You did what you set out to do.

But still she is gone. I know you well enough to know you would trade every book you’ll ever write to have her back—as I gladly would have chosen Milo’s life over every book I might ever write.

Neither of us gets to make that choice, of course. Or do we? We do get to choose how to spend our own breathing, heartbeating days on this earth. So why do we spend a single one of them writing? Why choose the creation of a single page over an hour with our flesh-and-blood loves, when any of us could die at any moment?

I read a striking paragraph recently in an essay called “Why Do We Write?”:

William Butler Yeats observed that ‘neither Christ nor Buddha nor Socrates wrote a book, for to do so is to exchange life for a logical process.’ In other words, there are those who write and those who live.

—Kristopher Jansma, Slice Magazine, Issue 12

Well, okay, Yeats. When you put it that way.

But what if writing is something more than just a logical process? In the course of his essay, Jansma explores about a dozen reasons we write, but the one that rings truest to me—and I suspect will to you, as well—is a quote from Jonathan Franzen, who says that “the deepest purpose of reading and writing” is “to sustain a sense of connectedness, to resist existential loneliness.” There it is: Liam’s “communion between writer and reader.”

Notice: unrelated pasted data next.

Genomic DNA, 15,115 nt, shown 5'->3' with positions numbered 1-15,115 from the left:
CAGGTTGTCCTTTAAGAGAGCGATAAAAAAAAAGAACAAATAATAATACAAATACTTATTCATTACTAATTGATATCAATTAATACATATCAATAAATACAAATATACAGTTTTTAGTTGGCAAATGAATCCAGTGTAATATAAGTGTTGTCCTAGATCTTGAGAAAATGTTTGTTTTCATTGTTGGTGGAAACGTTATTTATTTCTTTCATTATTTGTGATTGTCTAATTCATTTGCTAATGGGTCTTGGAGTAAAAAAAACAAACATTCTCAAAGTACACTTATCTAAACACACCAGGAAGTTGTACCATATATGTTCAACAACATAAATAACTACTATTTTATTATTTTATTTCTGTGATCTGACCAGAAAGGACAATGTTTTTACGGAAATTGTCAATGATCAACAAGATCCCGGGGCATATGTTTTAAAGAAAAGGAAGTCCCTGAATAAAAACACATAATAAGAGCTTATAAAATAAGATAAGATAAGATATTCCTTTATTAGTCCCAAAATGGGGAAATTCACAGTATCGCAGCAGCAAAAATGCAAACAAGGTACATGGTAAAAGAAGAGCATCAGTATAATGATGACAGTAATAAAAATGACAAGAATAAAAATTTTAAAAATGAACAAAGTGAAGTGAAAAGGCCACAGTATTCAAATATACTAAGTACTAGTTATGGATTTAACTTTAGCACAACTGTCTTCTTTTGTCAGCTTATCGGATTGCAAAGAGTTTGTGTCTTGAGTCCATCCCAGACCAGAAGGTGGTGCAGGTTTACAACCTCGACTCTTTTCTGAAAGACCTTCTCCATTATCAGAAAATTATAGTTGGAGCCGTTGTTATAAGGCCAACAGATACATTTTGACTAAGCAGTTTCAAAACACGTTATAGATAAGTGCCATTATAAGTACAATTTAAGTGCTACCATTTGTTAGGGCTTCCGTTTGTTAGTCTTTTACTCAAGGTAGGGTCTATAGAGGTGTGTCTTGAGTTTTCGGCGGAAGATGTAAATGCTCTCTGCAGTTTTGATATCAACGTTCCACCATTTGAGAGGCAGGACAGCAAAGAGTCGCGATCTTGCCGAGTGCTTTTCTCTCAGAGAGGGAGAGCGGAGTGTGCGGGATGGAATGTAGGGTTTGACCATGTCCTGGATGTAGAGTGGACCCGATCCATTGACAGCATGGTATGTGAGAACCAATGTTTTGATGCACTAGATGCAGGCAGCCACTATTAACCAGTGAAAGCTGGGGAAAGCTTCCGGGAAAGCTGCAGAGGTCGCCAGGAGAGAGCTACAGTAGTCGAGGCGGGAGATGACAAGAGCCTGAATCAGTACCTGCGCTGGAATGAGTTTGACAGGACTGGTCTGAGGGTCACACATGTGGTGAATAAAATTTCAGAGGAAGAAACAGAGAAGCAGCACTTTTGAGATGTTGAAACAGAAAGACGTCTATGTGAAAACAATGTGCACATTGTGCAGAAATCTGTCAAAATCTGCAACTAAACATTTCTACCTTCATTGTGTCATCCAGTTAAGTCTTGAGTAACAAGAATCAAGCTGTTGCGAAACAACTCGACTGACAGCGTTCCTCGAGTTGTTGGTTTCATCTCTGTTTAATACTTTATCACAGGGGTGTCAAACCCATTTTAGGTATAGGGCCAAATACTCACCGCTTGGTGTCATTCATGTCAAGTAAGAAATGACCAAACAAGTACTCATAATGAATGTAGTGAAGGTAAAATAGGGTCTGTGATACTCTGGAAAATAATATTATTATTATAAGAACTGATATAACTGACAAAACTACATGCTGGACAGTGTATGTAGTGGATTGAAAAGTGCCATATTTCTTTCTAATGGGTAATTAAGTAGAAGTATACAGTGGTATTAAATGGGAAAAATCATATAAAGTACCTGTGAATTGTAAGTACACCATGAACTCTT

And when it is a true communion, we return to our flesh-and-blood lives changed. An inch closer, maybe, to being the humans we’re meant to be. We are changed because we have touched something fundamentally real and vital—which is to say holy. Not the schmaltzy, pastel-positive, Sunday-School-simple kind of “holy.” I mean the messy, passionate, blood-sweat-and-tears, rock-and-roll kind of holy—190-proof love. The ecstatically distilled lifeblood of all that lives.

I see you writing like that, Eli. I see it in every poem where you enter the cockleburs and creek-splash of your memories with all your senses sharp and awake, searching for something, something, left there for you. I see it when you stumble out onto the prairies of the imagination keening like a psalmist—

Before You made the light, took the light

away, hovered over the waters, bloodied them,

grew flowers from nothingness, sent locusts

to plunder them…

—with all the truthful gall of lines like those, and the dread-filled questions that follow.

I see it there, but not only there. I see it in the poems of wonder at your daughters—in the love poems for Polly—the “pleasure in the mouth” of poems like “Divinity”—

There is more, but I won’t. You have made a fine case of wine, my good friend. So go and make some more.

And for me: Please pray for my labors. I’ve written so spottily since my second babe came, and I want me back at my desk, too. I am a limited Elijah, scared to come up empty, but I stand knee-deep in the river and press in deeper. I look for the squiggly-slack activity in the heart. I wait for a stirring in the blood.

Cheers & love,

Jen